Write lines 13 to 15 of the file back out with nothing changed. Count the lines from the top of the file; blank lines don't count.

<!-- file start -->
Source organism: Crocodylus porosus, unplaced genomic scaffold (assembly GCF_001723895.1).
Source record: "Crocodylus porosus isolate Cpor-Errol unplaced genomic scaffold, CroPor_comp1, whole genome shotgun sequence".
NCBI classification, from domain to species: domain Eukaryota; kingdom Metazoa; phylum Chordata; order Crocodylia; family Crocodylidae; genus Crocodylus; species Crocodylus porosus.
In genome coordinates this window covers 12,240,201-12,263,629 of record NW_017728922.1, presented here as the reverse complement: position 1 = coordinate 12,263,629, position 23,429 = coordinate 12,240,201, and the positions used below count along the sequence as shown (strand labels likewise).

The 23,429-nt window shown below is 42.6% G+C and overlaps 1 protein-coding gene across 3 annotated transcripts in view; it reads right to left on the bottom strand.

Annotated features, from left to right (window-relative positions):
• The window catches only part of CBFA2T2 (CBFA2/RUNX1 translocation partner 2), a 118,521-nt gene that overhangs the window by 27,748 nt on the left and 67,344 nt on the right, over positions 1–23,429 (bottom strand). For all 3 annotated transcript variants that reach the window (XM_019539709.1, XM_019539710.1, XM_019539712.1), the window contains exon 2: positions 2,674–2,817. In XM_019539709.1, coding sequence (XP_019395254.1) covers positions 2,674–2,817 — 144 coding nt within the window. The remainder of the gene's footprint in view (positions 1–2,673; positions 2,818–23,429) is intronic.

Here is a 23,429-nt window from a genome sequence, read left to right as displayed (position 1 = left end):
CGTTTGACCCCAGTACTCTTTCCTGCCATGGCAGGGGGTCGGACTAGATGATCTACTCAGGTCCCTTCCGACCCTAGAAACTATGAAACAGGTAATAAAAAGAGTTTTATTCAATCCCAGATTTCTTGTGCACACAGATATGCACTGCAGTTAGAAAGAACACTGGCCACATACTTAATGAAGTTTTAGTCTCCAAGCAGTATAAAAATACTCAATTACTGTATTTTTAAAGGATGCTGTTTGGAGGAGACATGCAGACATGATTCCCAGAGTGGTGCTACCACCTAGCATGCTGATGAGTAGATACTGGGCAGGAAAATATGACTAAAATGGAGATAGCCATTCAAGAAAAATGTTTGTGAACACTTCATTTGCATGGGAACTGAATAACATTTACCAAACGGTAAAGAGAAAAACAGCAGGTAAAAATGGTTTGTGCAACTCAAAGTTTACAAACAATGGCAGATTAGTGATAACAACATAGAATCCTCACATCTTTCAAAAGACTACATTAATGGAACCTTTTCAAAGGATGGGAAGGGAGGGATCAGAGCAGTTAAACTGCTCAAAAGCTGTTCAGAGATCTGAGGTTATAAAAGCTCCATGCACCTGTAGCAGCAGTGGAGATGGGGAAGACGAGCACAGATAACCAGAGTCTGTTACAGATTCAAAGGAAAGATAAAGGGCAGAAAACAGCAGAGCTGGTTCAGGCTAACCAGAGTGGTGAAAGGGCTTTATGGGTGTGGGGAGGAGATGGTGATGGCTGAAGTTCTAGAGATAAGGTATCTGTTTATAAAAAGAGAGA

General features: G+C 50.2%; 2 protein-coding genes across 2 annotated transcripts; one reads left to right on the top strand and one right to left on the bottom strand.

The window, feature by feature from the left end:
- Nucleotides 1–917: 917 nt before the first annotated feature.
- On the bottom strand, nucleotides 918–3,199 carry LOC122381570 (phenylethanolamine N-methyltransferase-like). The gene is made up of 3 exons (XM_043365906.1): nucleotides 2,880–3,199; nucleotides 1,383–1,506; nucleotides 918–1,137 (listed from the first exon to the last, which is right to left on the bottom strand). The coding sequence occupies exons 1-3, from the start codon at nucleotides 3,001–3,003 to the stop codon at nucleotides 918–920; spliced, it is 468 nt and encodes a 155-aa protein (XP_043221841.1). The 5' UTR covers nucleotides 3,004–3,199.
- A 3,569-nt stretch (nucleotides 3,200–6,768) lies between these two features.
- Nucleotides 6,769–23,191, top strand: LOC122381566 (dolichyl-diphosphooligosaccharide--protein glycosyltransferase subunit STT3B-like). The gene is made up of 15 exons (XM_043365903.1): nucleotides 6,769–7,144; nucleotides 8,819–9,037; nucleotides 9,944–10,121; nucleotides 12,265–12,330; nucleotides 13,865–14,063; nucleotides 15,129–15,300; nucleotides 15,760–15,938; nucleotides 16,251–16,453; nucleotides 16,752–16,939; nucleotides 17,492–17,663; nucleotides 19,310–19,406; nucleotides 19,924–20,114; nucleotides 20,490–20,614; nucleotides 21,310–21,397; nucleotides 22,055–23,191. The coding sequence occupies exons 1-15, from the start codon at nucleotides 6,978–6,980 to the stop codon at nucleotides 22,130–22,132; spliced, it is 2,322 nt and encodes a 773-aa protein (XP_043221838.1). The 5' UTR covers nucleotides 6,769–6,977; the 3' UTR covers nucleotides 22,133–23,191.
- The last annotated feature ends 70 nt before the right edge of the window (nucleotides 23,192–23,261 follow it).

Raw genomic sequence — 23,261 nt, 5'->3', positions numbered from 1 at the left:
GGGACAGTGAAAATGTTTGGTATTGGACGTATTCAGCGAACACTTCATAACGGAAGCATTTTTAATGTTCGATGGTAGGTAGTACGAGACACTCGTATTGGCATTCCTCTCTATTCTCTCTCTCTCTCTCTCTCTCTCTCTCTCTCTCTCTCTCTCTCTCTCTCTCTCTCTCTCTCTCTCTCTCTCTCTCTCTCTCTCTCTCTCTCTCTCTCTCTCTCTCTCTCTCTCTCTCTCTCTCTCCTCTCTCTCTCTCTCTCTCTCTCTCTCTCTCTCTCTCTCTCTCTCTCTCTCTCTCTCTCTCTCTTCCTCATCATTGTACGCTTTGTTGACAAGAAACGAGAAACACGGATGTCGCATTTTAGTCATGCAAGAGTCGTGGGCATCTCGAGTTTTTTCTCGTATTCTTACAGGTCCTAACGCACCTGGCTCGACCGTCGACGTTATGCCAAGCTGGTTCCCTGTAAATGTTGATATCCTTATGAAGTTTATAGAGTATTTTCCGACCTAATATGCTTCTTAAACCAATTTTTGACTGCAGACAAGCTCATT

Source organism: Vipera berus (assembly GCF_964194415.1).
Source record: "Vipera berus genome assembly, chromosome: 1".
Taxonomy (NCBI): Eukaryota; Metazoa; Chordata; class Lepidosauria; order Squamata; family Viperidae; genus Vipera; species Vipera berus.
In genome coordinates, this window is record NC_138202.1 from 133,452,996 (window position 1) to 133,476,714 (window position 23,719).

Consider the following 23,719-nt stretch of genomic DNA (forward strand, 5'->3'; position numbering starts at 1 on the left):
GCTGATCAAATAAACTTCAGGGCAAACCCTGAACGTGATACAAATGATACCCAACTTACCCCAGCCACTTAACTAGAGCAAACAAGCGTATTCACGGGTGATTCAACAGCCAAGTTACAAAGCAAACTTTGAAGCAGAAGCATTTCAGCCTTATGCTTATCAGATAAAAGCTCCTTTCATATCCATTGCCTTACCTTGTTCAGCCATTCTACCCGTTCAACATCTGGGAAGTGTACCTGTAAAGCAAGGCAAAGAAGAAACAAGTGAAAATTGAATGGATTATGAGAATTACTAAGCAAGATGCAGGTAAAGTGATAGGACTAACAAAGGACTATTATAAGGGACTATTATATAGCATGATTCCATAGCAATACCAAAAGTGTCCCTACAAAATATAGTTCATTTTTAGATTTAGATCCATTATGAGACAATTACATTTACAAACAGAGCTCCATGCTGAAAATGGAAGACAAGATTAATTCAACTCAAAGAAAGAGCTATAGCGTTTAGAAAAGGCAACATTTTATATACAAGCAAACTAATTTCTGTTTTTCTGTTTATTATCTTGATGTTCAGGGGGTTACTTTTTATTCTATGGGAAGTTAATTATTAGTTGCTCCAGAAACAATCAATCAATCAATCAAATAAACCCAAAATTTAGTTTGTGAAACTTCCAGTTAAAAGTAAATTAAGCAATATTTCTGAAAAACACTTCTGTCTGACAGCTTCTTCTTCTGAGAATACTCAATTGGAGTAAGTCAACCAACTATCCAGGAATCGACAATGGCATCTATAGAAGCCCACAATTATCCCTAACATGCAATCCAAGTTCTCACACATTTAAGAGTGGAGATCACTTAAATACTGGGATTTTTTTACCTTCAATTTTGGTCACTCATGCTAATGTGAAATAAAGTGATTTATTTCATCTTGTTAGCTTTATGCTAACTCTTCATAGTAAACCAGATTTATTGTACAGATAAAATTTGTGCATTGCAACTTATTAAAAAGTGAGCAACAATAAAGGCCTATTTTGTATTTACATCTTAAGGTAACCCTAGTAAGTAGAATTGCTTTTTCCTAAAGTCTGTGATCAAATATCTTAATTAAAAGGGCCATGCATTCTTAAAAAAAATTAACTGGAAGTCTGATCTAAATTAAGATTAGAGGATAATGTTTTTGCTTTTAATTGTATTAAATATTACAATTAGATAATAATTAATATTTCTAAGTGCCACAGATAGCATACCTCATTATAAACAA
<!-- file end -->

- On the bottom strand, nucleotides 918–3,199 carry LOC122381570 (phenylethanolamine N-methyltransferase-like). The gene is made up of 3 exons (XM_043365906.1): nucleotides 2,880–3,199; nucleotides 1,383–1,506; nucleotides 918–1,137 (listed from the first exon to the last, which is right to left on the bottom strand). The coding sequence occupies exons 1-3, from the start codon at nucleotides 3,001–3,003 to the stop codon at nucleotides 918–920; spliced, it is 468 nt and encodes a 155-aa protein (XP_043221841.1). The 5' UTR covers nucleotides 3,004–3,199.
- A 3,569-nt stretch (nucleotides 3,200–6,768) lies between these two features.
- Nucleotides 6,769–23,191, top strand: LOC122381566 (dolichyl-diphosphooligosaccharide--protein glycosyltransferase subunit STT3B-like). The gene is made up of 15 exons (XM_043365903.1): nucleotides 6,769–7,144; nucleotides 8,819–9,037; nucleotides 9,944–10,121; nucleotides 12,265–12,330; nucleotides 13,865–14,063; nucleotides 15,129–15,300; nucleotides 15,760–15,938; nucleotides 16,251–16,453; nucleotides 16,752–16,939; nucleotides 17,492–17,663; nucleotides 19,310–19,406; nucleotides 19,924–20,114; nucleotides 20,490–20,614; nucleotides 21,310–21,397; nucleotides 22,055–23,191. The coding sequence occupies exons 1-15, from the start codon at nucleotides 6,978–6,980 to the stop codon at nucleotides 22,130–22,132; spliced, it is 2,322 nt and encodes a 773-aa protein (XP_043221838.1). The 5' UTR covers nucleotides 6,769–6,977; the 3' UTR covers nucleotides 22,133–23,191.